|Recreational Access and Conservation - News and Information||Short Cuts|
Dedicated to conservation and multiple use of public lands for recreation opportunities.
Edited by: John Stewart
THE PUBLIC PROCESS - GETTING INVOLVED AND MAKING A DIFFERENCE
by Ron Schiller, High Desert Multiple Use Coalition
The purpose of this article is to give you a short overview of how to get involved in the management of your public lands. By no means can everything about public participation be covered in one short article; but you will find what you need here to get started and be effective.
The public process as mandated by the National Environmental Policy Act of 1969, commonly known as NEPA, mandates that all federal agencies solicit and consider public comments during the development of land management actions.
To fully participate in the public process, the first step is to notify the appropriate agency of your interest in becoming involved. This should be in the form of a letter requesting that your name and address be placed on the mailing list for all information regarding the management of public land under that agency's jurisdiction. In most cases, one should specify the extent or range of information desired. In other words, if you are only interested in receiving documents regarding access to public lands for recreational activities (or road closures) and do not care to review grazing allotment plans, mining proposals, timber sales, or other such activities; your letter should state so. Be careful because sometimes timber sales for example, include road closures and re-routes. The following is an example of a letter to request to receive information related to management actions that could result in the loss of motorized access for recreational activities.
City, State, & zip code
This letter is to request that my name and address be placed on all mailing lists for any planning activities that could result in closing existing roads or trails. In addition to management plans that focus specifically on motorized use, I am interested in receiving planning documents for other resource management plans that may involve the closure of motorized access as a sub-issue.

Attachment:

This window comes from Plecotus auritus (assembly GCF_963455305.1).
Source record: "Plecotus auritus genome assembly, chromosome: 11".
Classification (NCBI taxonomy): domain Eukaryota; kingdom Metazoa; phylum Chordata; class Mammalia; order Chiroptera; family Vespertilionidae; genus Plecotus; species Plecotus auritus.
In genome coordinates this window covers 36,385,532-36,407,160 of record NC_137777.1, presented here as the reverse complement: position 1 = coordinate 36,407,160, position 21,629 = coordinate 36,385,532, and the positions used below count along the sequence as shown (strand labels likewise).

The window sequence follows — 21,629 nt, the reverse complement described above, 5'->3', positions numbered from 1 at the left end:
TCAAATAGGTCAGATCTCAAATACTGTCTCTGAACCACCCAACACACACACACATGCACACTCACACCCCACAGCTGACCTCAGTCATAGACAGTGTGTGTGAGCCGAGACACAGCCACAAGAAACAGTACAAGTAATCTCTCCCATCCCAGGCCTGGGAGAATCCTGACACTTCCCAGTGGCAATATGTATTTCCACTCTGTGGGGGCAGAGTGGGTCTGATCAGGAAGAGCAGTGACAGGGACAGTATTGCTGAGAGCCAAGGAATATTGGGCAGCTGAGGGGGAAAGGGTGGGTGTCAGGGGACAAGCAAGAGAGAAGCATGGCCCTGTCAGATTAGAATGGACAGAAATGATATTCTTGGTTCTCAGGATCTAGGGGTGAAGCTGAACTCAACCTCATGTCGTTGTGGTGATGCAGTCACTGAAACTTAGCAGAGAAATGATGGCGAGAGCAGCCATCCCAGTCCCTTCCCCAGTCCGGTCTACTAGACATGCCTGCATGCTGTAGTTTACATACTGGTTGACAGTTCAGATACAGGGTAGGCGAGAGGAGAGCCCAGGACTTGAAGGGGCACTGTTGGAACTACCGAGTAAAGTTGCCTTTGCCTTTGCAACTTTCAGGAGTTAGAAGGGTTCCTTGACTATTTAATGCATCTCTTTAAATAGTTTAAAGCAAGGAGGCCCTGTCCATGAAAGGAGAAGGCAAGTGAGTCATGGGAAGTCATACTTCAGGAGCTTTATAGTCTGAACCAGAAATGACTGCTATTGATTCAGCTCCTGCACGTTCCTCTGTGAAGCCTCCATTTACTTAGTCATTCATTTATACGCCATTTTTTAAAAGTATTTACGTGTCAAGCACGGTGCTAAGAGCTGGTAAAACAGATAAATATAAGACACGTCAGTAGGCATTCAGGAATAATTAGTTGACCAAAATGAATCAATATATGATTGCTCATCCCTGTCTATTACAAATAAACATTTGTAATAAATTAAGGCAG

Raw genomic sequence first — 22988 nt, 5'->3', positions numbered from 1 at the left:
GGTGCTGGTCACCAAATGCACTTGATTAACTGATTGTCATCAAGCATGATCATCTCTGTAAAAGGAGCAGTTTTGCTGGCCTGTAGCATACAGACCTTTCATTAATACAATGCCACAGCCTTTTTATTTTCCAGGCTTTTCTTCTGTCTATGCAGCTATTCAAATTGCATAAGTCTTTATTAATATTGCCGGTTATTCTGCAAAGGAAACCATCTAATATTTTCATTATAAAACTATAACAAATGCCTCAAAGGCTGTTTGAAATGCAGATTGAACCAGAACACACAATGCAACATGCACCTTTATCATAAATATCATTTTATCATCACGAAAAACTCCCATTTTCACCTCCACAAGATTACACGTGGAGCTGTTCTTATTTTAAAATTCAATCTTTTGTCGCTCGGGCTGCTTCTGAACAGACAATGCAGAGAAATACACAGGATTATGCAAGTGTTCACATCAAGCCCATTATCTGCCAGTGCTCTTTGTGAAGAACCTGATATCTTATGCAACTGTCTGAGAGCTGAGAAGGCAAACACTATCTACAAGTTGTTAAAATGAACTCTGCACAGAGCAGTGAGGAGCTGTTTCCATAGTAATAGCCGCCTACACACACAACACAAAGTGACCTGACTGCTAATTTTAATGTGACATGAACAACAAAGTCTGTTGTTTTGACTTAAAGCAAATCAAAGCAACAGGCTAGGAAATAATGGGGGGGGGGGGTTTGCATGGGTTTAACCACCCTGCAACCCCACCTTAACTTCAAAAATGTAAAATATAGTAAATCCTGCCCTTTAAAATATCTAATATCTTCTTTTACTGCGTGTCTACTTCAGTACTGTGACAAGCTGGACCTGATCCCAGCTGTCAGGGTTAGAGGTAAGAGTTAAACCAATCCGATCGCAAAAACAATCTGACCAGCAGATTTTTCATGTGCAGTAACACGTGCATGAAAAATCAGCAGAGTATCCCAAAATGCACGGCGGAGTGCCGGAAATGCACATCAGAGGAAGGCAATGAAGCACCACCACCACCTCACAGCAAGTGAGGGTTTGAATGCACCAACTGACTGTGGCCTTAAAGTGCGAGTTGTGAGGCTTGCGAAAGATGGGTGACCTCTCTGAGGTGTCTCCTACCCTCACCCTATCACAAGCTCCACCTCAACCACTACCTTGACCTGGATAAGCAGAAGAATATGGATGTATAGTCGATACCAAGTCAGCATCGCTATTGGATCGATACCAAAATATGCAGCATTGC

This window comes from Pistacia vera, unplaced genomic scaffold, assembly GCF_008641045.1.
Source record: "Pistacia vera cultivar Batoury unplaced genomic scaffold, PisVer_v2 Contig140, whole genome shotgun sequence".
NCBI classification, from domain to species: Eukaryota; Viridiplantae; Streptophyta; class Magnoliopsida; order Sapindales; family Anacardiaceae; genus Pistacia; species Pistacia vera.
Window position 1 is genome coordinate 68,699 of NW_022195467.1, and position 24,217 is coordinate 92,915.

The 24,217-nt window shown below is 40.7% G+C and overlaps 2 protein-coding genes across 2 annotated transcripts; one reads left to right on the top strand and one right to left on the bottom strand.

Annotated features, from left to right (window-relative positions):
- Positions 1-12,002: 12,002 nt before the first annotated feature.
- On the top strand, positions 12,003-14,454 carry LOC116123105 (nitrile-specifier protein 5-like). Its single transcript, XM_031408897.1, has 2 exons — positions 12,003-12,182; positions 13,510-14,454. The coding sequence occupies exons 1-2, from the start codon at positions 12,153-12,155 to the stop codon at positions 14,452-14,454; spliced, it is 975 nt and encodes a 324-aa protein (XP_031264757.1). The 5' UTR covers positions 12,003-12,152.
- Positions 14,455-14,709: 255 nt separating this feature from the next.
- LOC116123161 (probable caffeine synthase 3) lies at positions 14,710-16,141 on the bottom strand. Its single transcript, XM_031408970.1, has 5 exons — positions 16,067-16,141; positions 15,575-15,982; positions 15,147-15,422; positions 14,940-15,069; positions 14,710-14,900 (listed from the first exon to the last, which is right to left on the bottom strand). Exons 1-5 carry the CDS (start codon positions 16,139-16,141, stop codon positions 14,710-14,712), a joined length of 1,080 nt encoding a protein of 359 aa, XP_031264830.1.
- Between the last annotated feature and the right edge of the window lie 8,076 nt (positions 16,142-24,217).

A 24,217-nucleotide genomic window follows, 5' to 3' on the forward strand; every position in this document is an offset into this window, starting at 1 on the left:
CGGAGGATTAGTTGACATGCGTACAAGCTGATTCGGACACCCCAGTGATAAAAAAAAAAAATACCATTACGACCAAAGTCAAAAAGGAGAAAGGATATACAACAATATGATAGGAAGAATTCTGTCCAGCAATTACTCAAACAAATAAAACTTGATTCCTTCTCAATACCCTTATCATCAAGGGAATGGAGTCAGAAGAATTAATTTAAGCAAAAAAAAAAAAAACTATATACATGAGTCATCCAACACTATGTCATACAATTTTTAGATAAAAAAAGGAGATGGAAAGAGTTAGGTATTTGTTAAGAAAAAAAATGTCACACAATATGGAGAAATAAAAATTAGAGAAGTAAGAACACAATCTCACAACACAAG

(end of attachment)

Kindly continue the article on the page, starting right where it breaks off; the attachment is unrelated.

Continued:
Thank you for your valuable time and consideration.
It is very helpful to get on the USFS mailing list to receive the list of proposed actions (all kinds). The document is called the Environmental Analysis Quarterly. You must write and ask to be placed on this list (usually by name). It will give you the full scope of projects under consideration and the point of contact.
STEPS INVOLVED IN THE PUBLIC PROCESS
This is the initial step in the public process. The purpose of this step is for the agency to briefly explain to the public what a proposed management action involves and to gather information regarding public concerns. This step usually involves holding a public meeting which is often publicized in the local media. A sign in sheet is always available at the meeting. The purpose of the sign in sheet is for the agency to have the names and addresses of interested parties to allow follow up information to be mailed. If one is interested in participating in the public process, it is very important to sign in and write legibly.
In most cases the agency will have handouts that further describe what is involved in the proposed management action and provide the name and address of the agency's point of contact. In many cases verbal public comments are taken during the meeting but very often the comments are not documented well enough to be interpreted back at the office. It is, therefore, much more effective to provide comments in writing at the end of the meeting or, better yet, by mailing written comments shortly thereafter.